First Quantum Minerals Ltd.’s ability to continue operating in Panama is uncertain, after the country’s president called a referendum over a recently approved contract for the Canadian company’s Cobre Panama mine.
The government of Panama signed the new 20-year Cobre Panama contract into law just over a week ago, after reaching a tentative agreement with the Vancouver-based miner earlier in the year. The deal would result in First Quantum paying drastically higher Panamanian taxes.
But as the contract was making its way through Panama’s legislature, public opposition boiled over into boisterous street protests attended by thousands. The contract was denounced by environmentalists, Indigenous groups, labour activists and religious groups, who opposed it both because of its financial terms and because of the impact the open-pit mine has on the environment.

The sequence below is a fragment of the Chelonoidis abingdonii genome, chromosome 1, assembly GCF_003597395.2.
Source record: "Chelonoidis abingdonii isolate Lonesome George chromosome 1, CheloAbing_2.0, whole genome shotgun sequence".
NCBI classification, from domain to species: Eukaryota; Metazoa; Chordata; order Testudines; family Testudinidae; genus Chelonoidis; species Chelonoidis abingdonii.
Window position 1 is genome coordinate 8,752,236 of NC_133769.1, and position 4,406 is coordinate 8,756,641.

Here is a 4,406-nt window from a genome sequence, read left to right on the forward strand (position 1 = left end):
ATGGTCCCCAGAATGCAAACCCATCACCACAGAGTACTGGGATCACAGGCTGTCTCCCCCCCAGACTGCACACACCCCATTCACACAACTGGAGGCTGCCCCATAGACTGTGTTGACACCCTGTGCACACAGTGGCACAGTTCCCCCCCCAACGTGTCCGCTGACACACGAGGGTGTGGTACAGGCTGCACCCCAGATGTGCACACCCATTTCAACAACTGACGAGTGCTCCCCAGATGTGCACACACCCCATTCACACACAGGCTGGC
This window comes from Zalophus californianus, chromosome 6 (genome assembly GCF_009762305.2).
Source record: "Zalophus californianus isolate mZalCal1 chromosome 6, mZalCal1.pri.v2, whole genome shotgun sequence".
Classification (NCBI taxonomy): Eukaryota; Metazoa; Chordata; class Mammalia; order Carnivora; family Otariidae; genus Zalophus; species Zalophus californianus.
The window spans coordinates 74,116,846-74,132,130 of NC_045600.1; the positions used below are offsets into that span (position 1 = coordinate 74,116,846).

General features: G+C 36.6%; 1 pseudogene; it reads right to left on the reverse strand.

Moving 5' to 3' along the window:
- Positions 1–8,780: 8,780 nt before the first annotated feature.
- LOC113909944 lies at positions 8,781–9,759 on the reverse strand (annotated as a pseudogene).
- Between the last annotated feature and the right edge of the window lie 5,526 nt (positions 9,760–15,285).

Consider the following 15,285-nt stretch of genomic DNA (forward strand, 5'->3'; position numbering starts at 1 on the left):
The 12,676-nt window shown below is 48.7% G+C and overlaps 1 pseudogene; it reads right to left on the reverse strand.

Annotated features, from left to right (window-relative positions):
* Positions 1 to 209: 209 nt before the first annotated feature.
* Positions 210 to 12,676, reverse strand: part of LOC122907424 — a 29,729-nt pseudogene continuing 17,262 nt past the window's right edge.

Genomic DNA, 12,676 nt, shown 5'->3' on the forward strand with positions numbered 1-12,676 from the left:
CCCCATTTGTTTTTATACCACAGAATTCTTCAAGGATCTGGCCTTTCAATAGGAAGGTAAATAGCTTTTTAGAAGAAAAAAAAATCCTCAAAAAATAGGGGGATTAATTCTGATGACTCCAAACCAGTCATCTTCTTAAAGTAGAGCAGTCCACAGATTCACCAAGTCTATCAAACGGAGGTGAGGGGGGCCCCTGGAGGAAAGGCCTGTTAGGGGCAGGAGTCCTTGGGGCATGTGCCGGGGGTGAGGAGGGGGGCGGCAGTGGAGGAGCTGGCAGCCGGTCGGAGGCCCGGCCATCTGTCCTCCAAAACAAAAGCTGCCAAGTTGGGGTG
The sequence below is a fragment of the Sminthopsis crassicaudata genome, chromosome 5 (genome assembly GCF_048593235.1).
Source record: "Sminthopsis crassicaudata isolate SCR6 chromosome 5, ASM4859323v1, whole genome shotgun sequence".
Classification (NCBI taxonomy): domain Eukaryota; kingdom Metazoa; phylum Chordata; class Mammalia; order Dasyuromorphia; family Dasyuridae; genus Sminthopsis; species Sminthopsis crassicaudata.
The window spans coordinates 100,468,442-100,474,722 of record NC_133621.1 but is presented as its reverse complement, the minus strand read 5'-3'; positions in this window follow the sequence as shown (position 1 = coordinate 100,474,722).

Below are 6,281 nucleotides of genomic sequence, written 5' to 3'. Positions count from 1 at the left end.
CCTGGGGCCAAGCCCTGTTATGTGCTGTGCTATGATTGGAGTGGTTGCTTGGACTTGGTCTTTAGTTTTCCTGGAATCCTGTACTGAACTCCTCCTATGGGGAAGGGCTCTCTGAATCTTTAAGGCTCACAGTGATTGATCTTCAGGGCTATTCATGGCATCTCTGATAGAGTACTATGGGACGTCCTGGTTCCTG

Amid escalating protests after the law was passed, Panamanian President Laurentino Cortizo, who had broadly been supportive of First Quantum, made a sudden reversal over the weekend. In a televised national address on Sunday, he announced that a referendum will be held on Dec. 17 to let the Panamanian people decide whether or not to repeal the law that legalized the contract.
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